Author: Gary Hawke, Victoria University of Wellington
The soft diplomacy of New Zealand’s new government — exemplified by Prime Minister Jacinda Ardern who smiled and exuded friendship and compassion throughout 2018, her first full year in power — has so far not been used to implement strategic changes. The year was one of preparations rather than initiatives.
It began with some fast diplomatic footwork to reconcile promises made in the 2017 election campaign with the realities of Asia Pacific economic integration. Through this effort, New Zealand continued at the forefront of the Comprehensive and Progressive Agreement for Trans-Pacific Partnership (CPTPP) and was one of the six signatories that enabled it to come into force on 30 December 2018.
The Trans-Pacific Partnership (TPP), now the CPTPP, has its roots in a joint New Zealand initiative. When efforts by the trade ministers of Singapore and New Zealand to reinforce the trans-Pacific nature of regional economic diplomacy failed to attract the principal targets — the United States and Australia — they instead formed an agreement with Chile. On the accession of Brunei, the trilateral agreement became the Trans-Pacific Strategic Economic Partnership (TPSEP or P4). Later the United States adopted the TPSEP as a convenient instrument for its ‘pivot to Asia’ and the agreement then became the US-led TPP.
On US withdrawal, Japan became de facto leader of the remaining 11 TPP members and the CPTPP was the eventual result. What began as an initiative to reinforce trans-Pacific institutions became an element of East Asian economic diplomacy, albeit with some Latin American members. Despite scepticism among some TPP supporters in Wellington that the agreement would persist post-US withdrawal, there was no substantial change in New Zealand policy during the transition from the TPP to the CPTPP.
The Ardern government is also demonstrating continuity in New Zealand’s approach to the US–China conflict. New Zealand seeks to be an independent voice, heard only when New Zealand interests are at stake. Official ‘New Zealand interests’ are not always the same as those of local activist groups, and so calls for both stronger support and criticism of the United States are common.
The government did issue a national security statement in July 2018 that contains wording suggesting stronger criticism of Chinese actions in the South China Sea than is usual for Wellington. A few months later in November New Zealand security services advised that inclusion of Chinese-company Huawei’s equipment in the country’s communications network would have national security implications.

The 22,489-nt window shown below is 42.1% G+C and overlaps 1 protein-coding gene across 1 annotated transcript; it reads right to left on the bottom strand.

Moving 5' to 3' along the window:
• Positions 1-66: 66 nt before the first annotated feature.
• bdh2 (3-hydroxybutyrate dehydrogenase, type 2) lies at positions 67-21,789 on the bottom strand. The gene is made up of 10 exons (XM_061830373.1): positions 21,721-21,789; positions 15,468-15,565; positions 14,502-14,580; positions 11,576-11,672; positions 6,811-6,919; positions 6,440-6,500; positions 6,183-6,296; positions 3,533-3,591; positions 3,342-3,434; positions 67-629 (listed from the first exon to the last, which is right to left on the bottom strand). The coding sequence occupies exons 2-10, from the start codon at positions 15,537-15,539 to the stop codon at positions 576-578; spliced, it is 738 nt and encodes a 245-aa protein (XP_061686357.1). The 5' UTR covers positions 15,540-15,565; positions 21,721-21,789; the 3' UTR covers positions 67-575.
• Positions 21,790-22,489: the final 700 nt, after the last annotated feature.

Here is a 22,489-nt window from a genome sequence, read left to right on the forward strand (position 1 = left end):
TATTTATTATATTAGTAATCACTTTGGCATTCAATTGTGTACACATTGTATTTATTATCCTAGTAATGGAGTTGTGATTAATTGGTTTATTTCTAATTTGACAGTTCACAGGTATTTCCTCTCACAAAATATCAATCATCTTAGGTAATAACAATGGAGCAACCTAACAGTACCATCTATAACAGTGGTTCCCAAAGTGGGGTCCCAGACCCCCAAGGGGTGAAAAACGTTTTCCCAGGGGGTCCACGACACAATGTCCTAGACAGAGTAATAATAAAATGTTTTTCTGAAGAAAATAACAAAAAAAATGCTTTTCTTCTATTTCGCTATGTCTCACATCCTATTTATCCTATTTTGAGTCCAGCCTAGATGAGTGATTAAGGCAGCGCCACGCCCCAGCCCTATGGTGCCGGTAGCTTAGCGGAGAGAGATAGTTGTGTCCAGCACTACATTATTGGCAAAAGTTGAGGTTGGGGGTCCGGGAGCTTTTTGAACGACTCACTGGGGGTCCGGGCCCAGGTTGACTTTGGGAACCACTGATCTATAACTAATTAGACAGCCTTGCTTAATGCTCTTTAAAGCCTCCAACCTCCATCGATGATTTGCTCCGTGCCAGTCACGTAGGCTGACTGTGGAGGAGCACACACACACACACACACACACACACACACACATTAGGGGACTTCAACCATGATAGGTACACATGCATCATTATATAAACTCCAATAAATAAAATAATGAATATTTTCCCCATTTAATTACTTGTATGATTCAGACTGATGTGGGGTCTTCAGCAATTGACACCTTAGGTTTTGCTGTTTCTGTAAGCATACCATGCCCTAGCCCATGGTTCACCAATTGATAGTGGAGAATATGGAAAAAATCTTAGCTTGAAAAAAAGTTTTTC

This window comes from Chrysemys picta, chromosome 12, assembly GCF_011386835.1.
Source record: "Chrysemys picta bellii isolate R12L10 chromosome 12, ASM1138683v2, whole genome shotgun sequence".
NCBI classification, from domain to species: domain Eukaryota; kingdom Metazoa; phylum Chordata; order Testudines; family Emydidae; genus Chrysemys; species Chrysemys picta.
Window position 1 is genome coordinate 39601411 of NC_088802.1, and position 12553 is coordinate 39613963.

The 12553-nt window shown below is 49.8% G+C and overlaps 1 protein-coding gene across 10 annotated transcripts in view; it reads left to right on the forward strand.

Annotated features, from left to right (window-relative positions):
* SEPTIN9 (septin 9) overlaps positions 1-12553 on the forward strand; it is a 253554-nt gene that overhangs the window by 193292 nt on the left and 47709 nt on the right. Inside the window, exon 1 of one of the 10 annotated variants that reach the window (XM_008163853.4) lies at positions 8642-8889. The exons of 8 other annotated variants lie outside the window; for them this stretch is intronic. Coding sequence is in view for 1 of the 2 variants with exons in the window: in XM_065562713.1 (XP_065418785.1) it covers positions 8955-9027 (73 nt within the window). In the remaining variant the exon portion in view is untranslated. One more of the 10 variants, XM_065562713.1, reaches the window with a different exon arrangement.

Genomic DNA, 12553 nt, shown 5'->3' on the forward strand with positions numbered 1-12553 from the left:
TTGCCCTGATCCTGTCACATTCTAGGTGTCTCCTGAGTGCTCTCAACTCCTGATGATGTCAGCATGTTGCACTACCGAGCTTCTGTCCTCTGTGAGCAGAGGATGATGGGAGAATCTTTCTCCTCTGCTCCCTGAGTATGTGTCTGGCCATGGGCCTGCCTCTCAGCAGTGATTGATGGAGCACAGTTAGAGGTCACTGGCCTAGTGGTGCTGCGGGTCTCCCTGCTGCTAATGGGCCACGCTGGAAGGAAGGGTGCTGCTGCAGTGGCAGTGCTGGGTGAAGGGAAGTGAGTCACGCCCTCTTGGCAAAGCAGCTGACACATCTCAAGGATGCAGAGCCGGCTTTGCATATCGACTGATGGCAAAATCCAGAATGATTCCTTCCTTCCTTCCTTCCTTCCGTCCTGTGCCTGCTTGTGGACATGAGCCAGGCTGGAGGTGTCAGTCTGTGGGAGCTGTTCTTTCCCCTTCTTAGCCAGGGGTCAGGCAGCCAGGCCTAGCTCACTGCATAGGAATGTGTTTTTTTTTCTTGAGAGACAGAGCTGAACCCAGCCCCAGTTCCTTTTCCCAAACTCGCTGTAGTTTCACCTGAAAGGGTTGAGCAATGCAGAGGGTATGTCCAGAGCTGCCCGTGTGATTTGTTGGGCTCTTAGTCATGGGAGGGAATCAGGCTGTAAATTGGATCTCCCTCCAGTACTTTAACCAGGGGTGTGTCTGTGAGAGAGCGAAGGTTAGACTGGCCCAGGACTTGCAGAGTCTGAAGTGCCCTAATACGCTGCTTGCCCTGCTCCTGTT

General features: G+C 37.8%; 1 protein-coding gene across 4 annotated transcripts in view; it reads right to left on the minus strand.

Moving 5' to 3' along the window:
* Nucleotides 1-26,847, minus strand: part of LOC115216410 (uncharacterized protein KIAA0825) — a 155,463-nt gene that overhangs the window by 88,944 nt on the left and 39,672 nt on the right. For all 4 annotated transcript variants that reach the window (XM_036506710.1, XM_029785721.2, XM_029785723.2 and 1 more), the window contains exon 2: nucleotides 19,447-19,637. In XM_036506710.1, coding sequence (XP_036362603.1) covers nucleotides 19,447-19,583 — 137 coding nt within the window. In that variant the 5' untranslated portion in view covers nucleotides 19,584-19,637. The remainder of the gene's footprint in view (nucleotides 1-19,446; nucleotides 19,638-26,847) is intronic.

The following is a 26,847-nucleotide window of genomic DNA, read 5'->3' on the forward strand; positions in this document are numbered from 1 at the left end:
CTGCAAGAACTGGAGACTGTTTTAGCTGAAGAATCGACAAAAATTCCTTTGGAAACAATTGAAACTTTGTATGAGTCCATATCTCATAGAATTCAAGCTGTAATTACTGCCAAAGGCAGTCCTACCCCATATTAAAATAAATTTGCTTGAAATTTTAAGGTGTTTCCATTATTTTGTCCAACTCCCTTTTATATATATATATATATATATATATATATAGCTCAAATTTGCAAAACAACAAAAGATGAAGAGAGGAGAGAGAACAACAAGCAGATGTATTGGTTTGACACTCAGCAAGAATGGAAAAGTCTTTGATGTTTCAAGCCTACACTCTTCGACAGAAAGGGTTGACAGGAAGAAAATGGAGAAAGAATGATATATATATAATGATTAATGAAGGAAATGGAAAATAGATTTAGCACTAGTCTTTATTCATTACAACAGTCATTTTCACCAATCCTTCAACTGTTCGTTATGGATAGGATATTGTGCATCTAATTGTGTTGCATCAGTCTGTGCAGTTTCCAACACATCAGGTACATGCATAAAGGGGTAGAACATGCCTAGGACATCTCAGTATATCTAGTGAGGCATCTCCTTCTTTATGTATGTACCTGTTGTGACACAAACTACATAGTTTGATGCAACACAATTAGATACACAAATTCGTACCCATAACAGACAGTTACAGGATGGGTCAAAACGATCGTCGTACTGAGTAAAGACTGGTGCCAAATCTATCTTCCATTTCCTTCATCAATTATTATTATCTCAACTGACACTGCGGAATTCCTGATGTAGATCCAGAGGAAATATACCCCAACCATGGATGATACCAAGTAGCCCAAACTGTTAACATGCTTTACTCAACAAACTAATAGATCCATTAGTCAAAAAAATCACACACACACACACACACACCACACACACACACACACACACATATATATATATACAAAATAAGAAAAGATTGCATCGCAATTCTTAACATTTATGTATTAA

The issue remains to be decided by telecommunications providers. It would be unusual for the government not to endorse the recommendations of its security services, but its promotion of open government would create some tension between confidentiality of security issues and transparency of trade decisions.
While steering between China and the United States is encountering diminishing space, there is only a pale reflection in New Zealand of the ‘security versus economy’ debate that dogs Australia. The security concern for New Zealand is much weaker. An unintended consequence of the Australia, New Zealand, United States Security Treaty (ANZUS) debate of the 1980s and the United States’ subsequent decision to suspend its security obligation to New Zealand is that the country has much more autonomy. There are voices in Wellington that wish to perpetuate links with the United States but they are much weaker than those in Canberra.
New Zealand shares world-wide worry about greater Chinese influence on domestic and international thinking. Much attention has focussed on criminal activity against a university teacher who wrote critically about China. But police enquiries have not generated any evidence that Chinese were involved, and still less that any links to the Chinese government could be established.
Ultimately, the political standing of the government rests on domestic rather than international issues. The government did not come into office with carefully planned initiatives. It is a coalition government and its character as Labour-led, in coalition with New Zealand First and with the support of the Greens means that it could not have developed a coherent policy thrust in opposition. Even the Prime Minister’s priorities of climate change and child poverty have so far been addressed through enquiries rather than resolutions. Much depends on the development of the 2019 Budget — the country’s first ‘Wellbeing Budget’.
The government is to be complimented on a serious endeavour to pay attention to the range of influences on wellbeing. But in practice the Wellbeing Budget is likely to differ from its predecessors only in that the promoters of its initiatives — or even those arguing for continued funding of existing programs — will be required to produce better cost-benefit analyses than before. The packaging will be different but the outcome will be similar to the previous government’s ‘social investment’ approach to budgeting.
Firm fiscal discipline has been maintained but will be tested. In particular, it remains to be seen whether the government’s new Tax Working Group has created a capital gains tax that makes productive investment attractive relative to property, redistributes rather than entrenches the existing wealth distribution and generates revenue while excluding family homes. It is a tall order.
Government supporters want results and 2019 is the last full year left before the election campaign of 2020 becomes dominant. ‘Runs on the board’ are required.
Gary Hawke is a Fellow of the Royal Society of New Zealand and a member of the Academic Advisory Council of the Economic Research Institute for ASEAN and East Asia.
This article is part of an EAF special feature series on 2018 in review and the year ahead.